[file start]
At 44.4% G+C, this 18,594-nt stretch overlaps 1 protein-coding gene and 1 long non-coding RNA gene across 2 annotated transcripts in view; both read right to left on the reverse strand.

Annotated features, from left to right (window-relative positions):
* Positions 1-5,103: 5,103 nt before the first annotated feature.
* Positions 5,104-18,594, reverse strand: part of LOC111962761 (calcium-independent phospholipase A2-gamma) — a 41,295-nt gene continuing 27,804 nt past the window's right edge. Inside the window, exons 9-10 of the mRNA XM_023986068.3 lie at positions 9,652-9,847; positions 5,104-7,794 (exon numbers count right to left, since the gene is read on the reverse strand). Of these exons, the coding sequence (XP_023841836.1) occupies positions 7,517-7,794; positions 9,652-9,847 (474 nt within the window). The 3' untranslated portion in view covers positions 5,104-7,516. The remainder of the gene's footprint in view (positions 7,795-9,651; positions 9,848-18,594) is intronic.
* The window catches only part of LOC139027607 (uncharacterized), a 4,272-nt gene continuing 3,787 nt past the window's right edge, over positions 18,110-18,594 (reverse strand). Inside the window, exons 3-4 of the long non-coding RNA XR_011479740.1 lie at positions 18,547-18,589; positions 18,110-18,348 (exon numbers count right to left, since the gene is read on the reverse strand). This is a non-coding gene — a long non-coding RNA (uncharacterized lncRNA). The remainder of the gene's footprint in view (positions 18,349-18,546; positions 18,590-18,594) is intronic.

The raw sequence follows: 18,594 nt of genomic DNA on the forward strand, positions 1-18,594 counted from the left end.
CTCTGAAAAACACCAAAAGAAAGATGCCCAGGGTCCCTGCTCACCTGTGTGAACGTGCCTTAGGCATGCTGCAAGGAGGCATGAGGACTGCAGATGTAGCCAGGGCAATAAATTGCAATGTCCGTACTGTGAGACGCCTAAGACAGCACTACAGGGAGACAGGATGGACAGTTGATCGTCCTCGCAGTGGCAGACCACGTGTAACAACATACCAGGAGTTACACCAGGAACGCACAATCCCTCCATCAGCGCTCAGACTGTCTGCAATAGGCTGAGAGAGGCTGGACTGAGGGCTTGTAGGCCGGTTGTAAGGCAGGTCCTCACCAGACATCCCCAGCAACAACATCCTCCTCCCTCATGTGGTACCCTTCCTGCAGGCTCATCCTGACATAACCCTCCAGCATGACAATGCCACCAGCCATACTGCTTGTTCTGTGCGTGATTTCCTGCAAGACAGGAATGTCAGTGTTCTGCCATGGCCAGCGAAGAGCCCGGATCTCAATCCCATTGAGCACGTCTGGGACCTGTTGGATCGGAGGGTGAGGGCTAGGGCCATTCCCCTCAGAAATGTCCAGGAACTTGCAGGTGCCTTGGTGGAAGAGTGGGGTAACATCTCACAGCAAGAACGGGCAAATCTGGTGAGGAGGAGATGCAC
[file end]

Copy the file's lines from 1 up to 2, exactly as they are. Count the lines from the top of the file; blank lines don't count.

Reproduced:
At 44.4% G+C, this 18,594-nt stretch overlaps 1 protein-coding gene and 1 long non-coding RNA gene across 2 annotated transcripts in view; both read right to left on the reverse strand.

Annotated features, from left to right (window-relative positions):